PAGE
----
This year, the estimated life expectancy rate in Angola is 38 years (37 for men, 39 for women). In other words, a baby being born in Angola today can expect to live, on average, to age 38. In fact, of 191 countries in the world, Angola ranks 190th in terms of life expectancy – only tiny Swaziland is worse (due to the country’s AIDS crisis). To give you some perspective the US ranks 30th in the world with an average life expectancy of 78 years (75 for men and 81 for women).
When I read that statistic before coming to Angola I thought surely it was a relic of the war years, and that the data needed to be updated to reflect the reality of peace that arrived in 2002. After ten months here, I’m no longer surprised. Death is all around, and not a week goes by without news of someone’s cousin or aunt or parent or child passing away. The war may be over, but the battle to survive still isn’t easy. There are car and motorcycle crashes too numerous to mention. Colleagues forward gruesome photos of crash victims by email and somehow manage to look at them without wincing (I couldn’t). Every week someone is coming down with malaria (called paludismo here) and there are plenty of other illnesses to worry about. A rabies outbreak in Luanda killed something like 80 people one weekend earlier this year. This is especially worrying since there is a worldwide shortage of the rabies vaccine and I was told I couldn’t get one before coming here. I was told I had to contract the disease first, and then I could be treated, which isn’t the most comforting thought. It’s also not comforting to know that the streets of Benguela are full of stray dogs – some aggressive – and since I don’t have any transportation here I’m walking amongst them daily. I have to check my usual appreciation for my canine friends and usually cross the street to walk on the other side if I see suspicious-looking animals. I’m digressing, but you get the idea.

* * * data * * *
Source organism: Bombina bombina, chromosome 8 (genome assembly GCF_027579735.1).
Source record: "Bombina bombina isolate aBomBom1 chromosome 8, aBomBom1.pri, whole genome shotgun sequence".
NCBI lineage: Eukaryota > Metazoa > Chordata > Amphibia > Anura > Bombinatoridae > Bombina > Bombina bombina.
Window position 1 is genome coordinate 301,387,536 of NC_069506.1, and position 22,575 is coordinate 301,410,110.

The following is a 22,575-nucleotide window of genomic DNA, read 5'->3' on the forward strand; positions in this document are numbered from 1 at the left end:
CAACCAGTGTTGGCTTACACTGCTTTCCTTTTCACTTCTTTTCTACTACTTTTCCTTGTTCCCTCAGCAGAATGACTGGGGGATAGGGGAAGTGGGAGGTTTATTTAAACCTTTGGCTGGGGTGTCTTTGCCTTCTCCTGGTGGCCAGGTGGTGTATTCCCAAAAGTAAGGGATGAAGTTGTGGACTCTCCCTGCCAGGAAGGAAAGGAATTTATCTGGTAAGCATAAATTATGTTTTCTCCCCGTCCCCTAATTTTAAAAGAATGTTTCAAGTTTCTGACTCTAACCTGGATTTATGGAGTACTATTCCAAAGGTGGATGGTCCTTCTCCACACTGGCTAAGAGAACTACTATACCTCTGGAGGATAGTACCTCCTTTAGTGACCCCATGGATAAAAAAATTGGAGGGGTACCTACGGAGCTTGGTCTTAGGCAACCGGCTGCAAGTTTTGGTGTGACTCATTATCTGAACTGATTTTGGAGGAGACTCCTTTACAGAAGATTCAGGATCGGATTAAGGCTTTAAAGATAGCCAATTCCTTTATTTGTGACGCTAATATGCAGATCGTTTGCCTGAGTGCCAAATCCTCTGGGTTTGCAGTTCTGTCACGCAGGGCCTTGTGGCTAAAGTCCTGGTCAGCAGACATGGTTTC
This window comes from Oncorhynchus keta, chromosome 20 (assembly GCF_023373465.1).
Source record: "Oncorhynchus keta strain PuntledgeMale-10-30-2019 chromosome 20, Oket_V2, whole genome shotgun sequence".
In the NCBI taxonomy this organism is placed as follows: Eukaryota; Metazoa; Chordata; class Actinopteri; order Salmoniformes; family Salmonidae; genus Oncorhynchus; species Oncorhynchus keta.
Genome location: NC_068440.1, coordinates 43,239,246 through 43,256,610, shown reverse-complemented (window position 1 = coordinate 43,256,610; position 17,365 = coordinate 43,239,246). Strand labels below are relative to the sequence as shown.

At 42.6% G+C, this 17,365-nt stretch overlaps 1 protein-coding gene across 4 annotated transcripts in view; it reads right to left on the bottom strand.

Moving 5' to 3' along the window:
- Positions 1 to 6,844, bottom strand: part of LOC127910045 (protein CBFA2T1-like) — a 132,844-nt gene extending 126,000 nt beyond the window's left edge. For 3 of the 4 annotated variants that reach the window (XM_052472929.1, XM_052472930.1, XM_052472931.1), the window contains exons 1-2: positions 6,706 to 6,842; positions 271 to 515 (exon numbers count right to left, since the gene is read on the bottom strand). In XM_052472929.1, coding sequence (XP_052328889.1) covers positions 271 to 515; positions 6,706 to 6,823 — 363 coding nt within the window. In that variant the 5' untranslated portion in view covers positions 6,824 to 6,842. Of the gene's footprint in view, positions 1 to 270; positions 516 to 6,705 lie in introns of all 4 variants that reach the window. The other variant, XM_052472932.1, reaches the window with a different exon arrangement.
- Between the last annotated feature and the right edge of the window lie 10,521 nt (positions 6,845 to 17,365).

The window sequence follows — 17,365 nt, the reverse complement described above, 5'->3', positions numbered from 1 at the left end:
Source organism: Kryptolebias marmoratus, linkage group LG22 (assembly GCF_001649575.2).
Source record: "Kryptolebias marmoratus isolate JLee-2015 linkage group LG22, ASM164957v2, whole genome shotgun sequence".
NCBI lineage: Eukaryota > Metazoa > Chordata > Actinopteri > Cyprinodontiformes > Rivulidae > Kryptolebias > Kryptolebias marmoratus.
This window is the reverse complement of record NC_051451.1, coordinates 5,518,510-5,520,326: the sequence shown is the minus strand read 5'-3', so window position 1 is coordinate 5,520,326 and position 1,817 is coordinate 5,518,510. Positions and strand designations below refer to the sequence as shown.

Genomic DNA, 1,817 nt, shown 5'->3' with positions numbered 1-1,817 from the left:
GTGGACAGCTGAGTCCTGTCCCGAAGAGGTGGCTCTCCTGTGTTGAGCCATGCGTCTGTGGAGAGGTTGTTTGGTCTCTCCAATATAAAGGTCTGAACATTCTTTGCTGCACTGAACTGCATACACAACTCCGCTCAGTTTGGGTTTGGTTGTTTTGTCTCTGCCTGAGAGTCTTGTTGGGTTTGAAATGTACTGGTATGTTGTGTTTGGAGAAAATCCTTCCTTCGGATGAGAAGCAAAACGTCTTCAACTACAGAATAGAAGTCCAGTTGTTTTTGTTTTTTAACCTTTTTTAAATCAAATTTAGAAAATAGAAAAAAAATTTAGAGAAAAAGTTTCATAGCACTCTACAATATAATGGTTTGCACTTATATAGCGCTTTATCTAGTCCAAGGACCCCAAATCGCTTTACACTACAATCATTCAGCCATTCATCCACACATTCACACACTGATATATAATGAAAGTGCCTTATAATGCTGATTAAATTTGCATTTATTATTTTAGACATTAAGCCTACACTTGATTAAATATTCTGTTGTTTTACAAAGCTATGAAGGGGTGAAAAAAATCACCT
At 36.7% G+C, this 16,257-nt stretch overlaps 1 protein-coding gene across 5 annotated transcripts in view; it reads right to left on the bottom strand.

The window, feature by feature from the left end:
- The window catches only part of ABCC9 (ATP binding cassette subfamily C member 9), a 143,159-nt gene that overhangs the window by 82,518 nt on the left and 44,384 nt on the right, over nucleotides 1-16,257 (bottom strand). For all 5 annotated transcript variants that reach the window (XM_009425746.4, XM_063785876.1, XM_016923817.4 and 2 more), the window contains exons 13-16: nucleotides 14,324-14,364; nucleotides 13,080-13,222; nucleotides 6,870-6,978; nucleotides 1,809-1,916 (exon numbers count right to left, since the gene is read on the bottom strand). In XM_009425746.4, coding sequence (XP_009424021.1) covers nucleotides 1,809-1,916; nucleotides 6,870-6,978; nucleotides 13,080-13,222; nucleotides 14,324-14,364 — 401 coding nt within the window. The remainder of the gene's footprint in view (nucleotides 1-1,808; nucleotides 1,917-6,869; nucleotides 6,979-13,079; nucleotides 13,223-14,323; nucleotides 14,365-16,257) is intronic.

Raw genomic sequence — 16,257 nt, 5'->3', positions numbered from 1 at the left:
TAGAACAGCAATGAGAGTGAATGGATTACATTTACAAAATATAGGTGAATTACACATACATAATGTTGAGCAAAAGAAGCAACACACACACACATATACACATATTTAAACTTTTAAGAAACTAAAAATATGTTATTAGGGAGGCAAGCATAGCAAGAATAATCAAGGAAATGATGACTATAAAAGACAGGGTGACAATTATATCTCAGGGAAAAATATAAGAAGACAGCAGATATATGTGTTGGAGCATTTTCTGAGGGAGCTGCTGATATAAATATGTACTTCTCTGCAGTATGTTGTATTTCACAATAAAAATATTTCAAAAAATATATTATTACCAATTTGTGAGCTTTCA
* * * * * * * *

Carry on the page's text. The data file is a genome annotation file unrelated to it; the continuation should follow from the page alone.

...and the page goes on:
At least several times a week when making client visits or bumming rides with friends on the weekend, we will pass a funeral procession. This usually involves a lead truck with the grieving parent or partner or next of kin surrounded by dozens of others in the truck bed with the coffin, followed by a trail of cars and motorcycles, and sometimes other trucks full of friends and extended family of the deceased, all heading to the cemetery. After someone dies, the funeral is usually held the following day, although it could be delayed by a few days to give relatives in other parts of the country time to travel.
Following the funeral, there is a period known as the “óbito” or what westerners might consider a wake, except that it happens after the deceased has been interred. The period for the óbito varies depending on the age of the deceased and ranges from a few days to up to a week according to my colleague who explained all this to me. During this time friends and relatives visit the family of the deceased and offer condolences and specially-prepared food. In the event of a woman who has lost her husband, traditional cermonies are sometimes performed to make her “marriable” again. A month after the death occurred, another event is held, this time usually more of a party or picnic to commemorate the deceased. Yet another event is held a year following the death. Understanding these traditions helped make sense of the frequent absences from work with “óbito” as the stated reason.
It’s a sobering fact of life here, but as someone that’s no stranger to death (there are no living relatives on the matrilineal side of my family) I thought the traditions were interesting.
Rest In Peace:
A common sight - black cross on door means closed for funeral/óbito: